The plot concerned an Answering Service operator who good-heartedly meddles in her customers' lives -- and finds love along the way. 



The show ran more than two years (a very long time in the 1950’s), and spawned not one, but two, first-class standards --  (Jule Styne was VERY happy) -- and went on to became a hit movie, starring Judy Holliday and Dean Martin.






Here's the first hit, performed by Judy Garland:




And here's the second, sung by Sammy Davis Jr.:
 




 

The next Comden & Green standard (again with Styne) was "Make Someone Happy" from the score of “Do Re Mi,” a musical comedy that starred Phil Silvers as a conman and Nancy Walker as his long-suffering wife.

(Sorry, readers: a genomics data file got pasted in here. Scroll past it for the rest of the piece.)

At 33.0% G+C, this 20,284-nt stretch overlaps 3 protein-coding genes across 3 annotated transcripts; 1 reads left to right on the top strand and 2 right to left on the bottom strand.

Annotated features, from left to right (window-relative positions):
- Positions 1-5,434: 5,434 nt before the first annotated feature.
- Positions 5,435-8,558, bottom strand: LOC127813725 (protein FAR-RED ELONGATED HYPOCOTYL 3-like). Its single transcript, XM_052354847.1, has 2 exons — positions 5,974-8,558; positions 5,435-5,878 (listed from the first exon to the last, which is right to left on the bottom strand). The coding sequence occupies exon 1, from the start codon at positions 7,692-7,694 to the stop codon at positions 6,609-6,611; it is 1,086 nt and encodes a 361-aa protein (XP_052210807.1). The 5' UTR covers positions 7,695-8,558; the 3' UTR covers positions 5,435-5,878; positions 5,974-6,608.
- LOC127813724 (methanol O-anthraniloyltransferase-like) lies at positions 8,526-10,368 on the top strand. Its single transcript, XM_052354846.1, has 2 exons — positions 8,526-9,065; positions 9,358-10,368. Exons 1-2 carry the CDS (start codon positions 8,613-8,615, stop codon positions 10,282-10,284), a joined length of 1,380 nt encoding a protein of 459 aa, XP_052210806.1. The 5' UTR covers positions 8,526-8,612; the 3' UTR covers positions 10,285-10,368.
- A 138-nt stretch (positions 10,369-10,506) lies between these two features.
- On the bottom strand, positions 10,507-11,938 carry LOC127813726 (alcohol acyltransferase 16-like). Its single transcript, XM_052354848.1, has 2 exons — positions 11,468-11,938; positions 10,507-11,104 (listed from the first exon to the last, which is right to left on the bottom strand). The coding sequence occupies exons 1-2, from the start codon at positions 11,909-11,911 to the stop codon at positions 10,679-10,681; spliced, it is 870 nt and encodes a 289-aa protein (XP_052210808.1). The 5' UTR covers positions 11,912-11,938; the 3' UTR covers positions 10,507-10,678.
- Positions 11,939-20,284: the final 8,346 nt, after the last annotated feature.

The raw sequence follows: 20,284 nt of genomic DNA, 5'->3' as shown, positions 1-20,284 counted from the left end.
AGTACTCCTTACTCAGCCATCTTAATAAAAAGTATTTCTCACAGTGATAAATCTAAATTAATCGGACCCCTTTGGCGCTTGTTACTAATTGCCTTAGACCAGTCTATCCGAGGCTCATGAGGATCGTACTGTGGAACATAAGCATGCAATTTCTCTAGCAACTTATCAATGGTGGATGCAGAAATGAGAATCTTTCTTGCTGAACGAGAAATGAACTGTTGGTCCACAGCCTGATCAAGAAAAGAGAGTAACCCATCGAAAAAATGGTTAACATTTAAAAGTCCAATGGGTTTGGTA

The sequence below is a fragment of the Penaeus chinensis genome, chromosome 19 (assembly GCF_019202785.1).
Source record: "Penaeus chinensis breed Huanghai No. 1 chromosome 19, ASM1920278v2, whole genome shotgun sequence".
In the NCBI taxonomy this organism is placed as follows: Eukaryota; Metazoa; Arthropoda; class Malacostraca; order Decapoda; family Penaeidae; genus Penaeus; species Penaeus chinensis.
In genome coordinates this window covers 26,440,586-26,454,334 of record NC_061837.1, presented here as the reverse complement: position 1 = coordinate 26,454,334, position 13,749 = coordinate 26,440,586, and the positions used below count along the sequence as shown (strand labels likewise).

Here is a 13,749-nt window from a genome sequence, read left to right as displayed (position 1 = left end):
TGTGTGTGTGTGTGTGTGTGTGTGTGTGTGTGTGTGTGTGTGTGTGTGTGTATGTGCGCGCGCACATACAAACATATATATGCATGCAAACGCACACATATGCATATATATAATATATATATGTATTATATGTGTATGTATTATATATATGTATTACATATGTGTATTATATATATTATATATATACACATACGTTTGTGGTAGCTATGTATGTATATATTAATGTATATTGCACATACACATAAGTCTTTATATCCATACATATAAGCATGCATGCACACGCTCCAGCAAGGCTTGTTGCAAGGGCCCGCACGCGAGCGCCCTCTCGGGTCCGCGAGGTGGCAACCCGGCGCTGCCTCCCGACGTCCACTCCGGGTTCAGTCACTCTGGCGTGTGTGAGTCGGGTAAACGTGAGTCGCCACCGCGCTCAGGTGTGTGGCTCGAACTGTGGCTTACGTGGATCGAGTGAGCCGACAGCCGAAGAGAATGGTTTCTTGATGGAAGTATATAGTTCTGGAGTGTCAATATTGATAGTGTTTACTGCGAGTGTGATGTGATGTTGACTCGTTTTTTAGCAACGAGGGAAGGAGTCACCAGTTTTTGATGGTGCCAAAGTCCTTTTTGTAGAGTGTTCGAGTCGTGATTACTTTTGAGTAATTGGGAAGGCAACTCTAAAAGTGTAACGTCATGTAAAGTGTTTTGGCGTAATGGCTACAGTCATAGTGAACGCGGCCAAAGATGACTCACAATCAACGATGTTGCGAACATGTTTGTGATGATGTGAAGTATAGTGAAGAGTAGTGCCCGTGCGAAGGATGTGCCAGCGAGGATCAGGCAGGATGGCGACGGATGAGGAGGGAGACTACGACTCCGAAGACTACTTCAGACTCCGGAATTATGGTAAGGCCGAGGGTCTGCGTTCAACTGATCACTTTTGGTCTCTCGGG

(Phil Silvers was in a lot of shows and movies, and found early TV stardom as "Sergeant Bilko."  Nancy Walker also did a bunch of shows and movies, but is probably best-known today as Rhoda's mom on "The Mary Tyler Moore Show" and "Rhoda.")

"Make Someone Happy" was sent to Perry Como in advance of the show’s opening, and he jumped at the chance to record it.




Over the next 30 years, there were lots of new Comden & Green shows for which they were showered with Tony Awards, including:
 
“Hallelujah Baby”





“On the Twentieth Century”





and “The Will Rogers Follies,”





but none of those shows had songs with a life beyond the footlights. 

However, we’ve gotta include a link to an extraordinarily-choreographed number from “The Will Rogers Follies.” 

Skip ahead to the 3 minute mark in the clip -- and try to keep your jaw from dropping to the floor: